(ii) Unless health care coverage for the parties’ children is provided by the obligee or a third party, the court shall issue the National Medical Support Notice required by 23 Pa.C.S. § 4326(d.1) to the obligor’s employer in response to notification that the obligor is employed. The notice shall direct the employer to enroll the children of the obligor who are the subject of the support proceeding if the coverage is available at a reasonable cost to the obligor. However, the notice shall direct that enrollment shall not occur earlier than 25 days from the date of the National Medical Support Notice to allow the obligor time to object. Concurrent with the issuance of the National Medical Support Notice, the court shall provide notice to the obligor setting forth the process to object to the enrollment based upon unreasonable cost, mistake of fact or availability of alternative health care coverage for the children. If there is more than one employer-provided health care coverage option, the obligor shall select the plan, subject to the obligee’s right to seek a court order designating a different option.
(iii) Absent the availability of health care coverage to the obligor for the parties’ children at a reasonable cost, the court shall order the obligee to provide health care coverage for the children if it is available at a reasonable cost. ‘‘Reasonable cost’’ to the obligee shall be defined as an amount not to exceed 5% of the obligee’s net monthly income.
(iv) If health care coverage is not available to either party at a reasonable cost, the court may order the custodial parent to apply for government-sponsored coverage, such as the Children’s Health Insurance Program (‘‘CHIP’’), with any co-premium or other cost apportioned between the parties in proportion to their respective net monthly incomes.
(v) Within thirty days after the entry of the support order, the party ordered to provide health care coverage shall provide written proof to the other party that medical insurance has been obtained, including insurance cards and all other materials set forth in the form order in Rule 1910.27(e). There shall be a continuing obligation to provide the other party and the court with proof of any changes in coverage.
(vi) The court shall give preference to health care coverage that is readily accessible to the child, as defined by geographic coverage area, access to local treatment providers or other relevant factors.
The maximum amount of any attachment for child and medical support is set forth by the federal Consumer Credit Protection Act (Public Law 90-321, Section 303(b); 15 U.S.C. § 1601 et seq.).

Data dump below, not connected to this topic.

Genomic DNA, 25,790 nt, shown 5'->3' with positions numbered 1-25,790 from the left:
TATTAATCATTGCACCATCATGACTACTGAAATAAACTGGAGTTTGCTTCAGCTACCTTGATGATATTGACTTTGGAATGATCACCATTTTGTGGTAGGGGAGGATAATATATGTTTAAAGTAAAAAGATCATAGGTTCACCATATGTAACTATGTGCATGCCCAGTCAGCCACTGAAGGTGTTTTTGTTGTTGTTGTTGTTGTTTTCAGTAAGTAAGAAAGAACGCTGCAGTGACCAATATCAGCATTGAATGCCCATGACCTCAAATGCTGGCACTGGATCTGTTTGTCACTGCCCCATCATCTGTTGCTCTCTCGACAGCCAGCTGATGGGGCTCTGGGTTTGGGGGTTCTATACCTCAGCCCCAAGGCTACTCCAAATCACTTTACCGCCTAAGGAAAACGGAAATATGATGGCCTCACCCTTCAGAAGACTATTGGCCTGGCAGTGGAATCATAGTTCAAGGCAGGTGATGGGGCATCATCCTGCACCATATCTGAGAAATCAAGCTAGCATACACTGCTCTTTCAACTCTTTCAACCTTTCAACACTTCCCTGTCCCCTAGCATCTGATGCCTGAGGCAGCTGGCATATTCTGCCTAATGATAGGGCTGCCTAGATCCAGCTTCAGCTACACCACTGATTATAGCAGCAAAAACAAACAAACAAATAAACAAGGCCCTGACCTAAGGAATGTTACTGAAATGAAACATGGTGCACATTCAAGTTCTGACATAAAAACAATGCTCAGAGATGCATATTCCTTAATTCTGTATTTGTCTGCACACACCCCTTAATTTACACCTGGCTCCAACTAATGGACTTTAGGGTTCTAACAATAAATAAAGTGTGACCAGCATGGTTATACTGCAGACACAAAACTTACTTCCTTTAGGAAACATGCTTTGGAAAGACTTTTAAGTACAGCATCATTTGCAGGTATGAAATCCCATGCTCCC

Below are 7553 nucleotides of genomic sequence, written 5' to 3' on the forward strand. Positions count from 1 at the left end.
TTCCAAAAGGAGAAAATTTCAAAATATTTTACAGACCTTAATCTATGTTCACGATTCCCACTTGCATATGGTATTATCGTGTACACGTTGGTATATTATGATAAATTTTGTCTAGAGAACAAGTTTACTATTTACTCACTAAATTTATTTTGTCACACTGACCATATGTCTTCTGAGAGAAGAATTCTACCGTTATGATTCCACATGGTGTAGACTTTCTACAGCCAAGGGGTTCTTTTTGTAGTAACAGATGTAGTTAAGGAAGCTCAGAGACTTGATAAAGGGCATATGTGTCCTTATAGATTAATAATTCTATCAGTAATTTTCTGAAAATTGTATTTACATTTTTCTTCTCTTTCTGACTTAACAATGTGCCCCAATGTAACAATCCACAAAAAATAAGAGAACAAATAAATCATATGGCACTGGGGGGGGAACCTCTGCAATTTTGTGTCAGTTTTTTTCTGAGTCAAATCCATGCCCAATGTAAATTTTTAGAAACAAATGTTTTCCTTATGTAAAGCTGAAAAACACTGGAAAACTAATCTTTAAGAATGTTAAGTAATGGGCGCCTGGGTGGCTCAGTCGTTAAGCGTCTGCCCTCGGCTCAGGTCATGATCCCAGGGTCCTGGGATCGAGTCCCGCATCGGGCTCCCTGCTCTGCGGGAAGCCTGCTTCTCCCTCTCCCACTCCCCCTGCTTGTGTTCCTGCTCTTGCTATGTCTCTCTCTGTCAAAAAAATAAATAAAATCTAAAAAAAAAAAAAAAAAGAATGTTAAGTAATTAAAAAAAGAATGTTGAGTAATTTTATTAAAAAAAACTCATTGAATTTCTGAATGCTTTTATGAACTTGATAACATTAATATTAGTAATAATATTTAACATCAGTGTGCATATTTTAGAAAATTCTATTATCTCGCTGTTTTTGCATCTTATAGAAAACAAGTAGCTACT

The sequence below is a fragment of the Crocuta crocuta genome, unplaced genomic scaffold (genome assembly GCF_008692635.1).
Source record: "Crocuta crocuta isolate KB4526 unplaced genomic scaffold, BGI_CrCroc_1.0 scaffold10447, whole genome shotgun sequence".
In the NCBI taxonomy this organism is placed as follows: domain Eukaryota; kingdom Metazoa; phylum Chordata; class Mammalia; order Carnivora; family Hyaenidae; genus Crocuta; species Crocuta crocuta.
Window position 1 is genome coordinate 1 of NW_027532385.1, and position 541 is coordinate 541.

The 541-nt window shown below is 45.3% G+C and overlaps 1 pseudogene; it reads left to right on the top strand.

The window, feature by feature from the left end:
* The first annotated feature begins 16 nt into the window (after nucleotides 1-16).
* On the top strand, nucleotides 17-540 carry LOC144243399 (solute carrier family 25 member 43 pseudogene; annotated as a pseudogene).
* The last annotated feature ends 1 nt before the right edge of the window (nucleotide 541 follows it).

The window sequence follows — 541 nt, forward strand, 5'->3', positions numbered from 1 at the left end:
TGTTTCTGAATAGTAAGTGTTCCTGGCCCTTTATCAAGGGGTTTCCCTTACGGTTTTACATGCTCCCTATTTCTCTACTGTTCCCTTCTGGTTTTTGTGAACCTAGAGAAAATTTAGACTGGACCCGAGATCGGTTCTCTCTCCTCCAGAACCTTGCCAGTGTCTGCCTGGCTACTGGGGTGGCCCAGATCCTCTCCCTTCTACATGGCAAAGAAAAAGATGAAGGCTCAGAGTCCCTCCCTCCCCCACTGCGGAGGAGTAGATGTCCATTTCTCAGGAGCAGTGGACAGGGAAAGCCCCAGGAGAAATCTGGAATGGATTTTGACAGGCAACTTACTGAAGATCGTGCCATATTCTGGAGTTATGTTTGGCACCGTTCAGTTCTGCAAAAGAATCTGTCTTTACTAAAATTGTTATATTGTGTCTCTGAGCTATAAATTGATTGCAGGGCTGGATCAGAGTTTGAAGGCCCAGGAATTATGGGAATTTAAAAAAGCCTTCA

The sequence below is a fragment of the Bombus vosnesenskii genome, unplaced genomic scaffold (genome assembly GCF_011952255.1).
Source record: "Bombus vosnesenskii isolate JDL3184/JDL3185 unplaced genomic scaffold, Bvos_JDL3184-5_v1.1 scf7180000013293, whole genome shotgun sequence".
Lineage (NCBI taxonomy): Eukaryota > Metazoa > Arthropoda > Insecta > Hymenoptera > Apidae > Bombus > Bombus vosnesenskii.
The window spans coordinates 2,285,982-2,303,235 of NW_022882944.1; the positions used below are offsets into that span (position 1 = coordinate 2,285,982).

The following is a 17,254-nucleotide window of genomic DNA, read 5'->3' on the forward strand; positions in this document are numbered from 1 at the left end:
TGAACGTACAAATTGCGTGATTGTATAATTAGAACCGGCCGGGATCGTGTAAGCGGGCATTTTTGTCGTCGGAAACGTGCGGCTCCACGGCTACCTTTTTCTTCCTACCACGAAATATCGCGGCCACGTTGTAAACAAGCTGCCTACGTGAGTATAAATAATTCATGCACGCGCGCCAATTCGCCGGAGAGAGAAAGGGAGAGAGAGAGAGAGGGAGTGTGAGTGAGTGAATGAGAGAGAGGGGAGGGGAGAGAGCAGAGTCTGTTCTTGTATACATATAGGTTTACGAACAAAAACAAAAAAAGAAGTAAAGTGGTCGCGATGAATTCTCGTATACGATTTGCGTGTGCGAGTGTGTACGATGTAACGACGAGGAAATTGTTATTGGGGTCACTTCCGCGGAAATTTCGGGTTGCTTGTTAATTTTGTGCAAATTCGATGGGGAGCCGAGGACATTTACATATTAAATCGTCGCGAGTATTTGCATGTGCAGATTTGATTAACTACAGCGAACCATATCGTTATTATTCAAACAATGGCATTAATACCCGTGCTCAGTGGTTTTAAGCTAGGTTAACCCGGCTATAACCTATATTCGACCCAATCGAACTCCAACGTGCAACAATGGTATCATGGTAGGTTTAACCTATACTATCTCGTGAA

(4) In cases in which the obligor is paying the cost of health insurance coverage and the obligee has no income or minimal income such that the obligor will bear 90% or more of the proportional share of the cost of the health insurance premiums, the trier of fact may, as fairness requires, deduct part or all of the cost of the premiums actually paid by the obligor to provide coverage for the other party or the children from the obligor’s gross income to determine net income for support purposes. If such a deduction is taken from the obligor’s gross income, then the allocation of premium costs as set forth in (b)(1) above shall not be applied.
Subdivision (b) of this rule does not apply to Medical Assistance. See 23 Pa.C.S. § 4326(l). The 2005 amendments to Rule 1910.16-6(b)(1) and (2) clarify that the portion of the insurance premium covering the party carrying the insurance cannot be allocated between the parties if there is no statutory duty of support owed to that party by the other party. See Maher v. Maher, 575 Pa. 181, 835 A.2d 1281 (2003) and 23 Pa.C.S. § 4321.
(c) Unreimbursed Medical Expenses. Unreimbursed medical expenses of the obligee or the children shall be allocated between the parties in proportion to their respective net incomes. Notwithstanding the prior sentence, there shall be no apportionment of unreimbursed medical expenses incurred by a party who is not owed a statutory duty of support by the other party. The court may direct that the obligor’s share be added to his or her basic support obligation, or paid directly to the obligee or to the health care provider.
(1) For purposes of this subdivision, medical expenses are annual unreimbursed medical expenses in excess of $250 per person. Medical expenses include insurance co-payments and deductibles and all expenses incurred for reasonably necessary medical services and supplies, including but not limited to surgical, dental and optical services, and orthodontia. Medical expenses do not include cosmetic, chiropractic, psychiatric, psychological or other services unless specifically directed in the order of court.
While cosmetic, chiropractic, psychiatric, psychological or other expenses are not required to be apportioned between the parties, the court may apportion such expenses that it determines to be reasonable and appropriate under the circumstances.